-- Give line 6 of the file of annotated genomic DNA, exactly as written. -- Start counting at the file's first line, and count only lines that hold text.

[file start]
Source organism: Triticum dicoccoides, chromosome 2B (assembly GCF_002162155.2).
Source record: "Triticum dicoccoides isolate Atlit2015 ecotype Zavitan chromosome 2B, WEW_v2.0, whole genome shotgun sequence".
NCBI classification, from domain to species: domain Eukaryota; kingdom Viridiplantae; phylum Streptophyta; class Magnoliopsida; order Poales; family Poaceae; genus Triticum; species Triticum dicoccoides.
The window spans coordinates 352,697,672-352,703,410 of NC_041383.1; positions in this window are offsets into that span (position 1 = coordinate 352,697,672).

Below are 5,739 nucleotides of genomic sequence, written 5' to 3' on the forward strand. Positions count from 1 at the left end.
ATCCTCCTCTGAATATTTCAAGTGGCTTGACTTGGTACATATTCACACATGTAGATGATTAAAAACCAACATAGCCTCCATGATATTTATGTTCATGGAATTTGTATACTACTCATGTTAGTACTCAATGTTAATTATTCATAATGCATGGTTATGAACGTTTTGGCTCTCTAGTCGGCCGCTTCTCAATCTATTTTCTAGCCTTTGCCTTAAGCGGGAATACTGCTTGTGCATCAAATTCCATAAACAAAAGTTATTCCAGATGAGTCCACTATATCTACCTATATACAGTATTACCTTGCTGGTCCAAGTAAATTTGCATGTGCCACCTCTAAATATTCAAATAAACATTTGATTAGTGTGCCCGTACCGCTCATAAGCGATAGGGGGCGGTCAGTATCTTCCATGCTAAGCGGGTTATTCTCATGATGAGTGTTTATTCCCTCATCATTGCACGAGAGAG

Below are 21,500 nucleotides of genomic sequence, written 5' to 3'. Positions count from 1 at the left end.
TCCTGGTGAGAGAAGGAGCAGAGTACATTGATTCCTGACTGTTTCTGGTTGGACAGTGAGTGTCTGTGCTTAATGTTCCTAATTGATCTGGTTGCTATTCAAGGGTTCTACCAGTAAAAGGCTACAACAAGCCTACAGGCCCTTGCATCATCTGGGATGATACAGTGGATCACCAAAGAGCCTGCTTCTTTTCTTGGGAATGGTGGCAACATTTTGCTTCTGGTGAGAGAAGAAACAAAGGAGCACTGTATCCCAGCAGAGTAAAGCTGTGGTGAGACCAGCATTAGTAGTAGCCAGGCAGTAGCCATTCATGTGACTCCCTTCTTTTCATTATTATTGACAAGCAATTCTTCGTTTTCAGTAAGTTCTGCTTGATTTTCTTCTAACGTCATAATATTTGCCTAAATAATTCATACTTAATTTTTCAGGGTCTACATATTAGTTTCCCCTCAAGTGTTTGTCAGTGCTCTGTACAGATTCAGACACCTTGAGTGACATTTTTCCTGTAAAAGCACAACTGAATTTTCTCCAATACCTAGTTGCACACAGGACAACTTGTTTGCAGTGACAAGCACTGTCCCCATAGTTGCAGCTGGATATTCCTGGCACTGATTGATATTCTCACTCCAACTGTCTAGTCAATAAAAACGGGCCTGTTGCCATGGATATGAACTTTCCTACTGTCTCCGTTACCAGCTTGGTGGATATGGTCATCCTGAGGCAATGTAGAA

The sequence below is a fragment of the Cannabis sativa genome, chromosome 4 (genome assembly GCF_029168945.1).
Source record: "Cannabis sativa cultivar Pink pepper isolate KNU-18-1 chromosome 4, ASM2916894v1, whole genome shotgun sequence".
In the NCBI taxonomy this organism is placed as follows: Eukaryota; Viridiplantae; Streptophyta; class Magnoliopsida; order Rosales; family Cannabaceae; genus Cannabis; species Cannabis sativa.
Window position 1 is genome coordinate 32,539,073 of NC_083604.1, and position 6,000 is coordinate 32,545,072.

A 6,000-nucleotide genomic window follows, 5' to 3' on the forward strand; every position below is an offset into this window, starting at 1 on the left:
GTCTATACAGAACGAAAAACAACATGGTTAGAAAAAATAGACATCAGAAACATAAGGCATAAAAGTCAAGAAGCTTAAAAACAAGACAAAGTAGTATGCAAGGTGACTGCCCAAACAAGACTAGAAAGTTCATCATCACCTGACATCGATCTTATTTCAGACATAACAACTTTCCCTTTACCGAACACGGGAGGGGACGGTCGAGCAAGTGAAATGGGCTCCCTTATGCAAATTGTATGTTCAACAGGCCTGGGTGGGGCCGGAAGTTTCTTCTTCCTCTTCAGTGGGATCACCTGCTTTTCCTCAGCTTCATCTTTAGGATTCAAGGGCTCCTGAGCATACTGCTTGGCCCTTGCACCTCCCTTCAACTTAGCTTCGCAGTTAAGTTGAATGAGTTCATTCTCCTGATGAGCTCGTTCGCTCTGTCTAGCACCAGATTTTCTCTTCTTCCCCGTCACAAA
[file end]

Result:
ATCCTCCTCTGAATATTTCAAGTGGCTTGACTTGGTACATATTCACACATGTAGATGATTAAAAACCAACATAGCCTCCATGATATTTATGTTCATGGAATTTGTATACTACTCATGTTAGTACTCAATGTTAATTATTCATAATGCATGGTTATGAACGTTTTGGCTCTCTAGTCGGCCGCTTCTCAATCTATTTTCTAGCCTTTGCCTTAAGCGGGAATACTGCTTGTGCATCAAATTCCATAAACAAAAGTTATTCCAGATGAGTCCACTATATCTACCTATATACAGTATTACCTTGCTGGTCCAAGTAAATTTGCATGTGCCACCTCTAAATATTCAAATAAACATTTGATTAGTGTGCCCGTACCGCTCATAAGCGATAGGGGGCGGTCAGTATCTTCCATGCTAAGCGGGTTATTCTCATGATGAGTGTTTATTCCCTCATCATTGCACGAGAGAG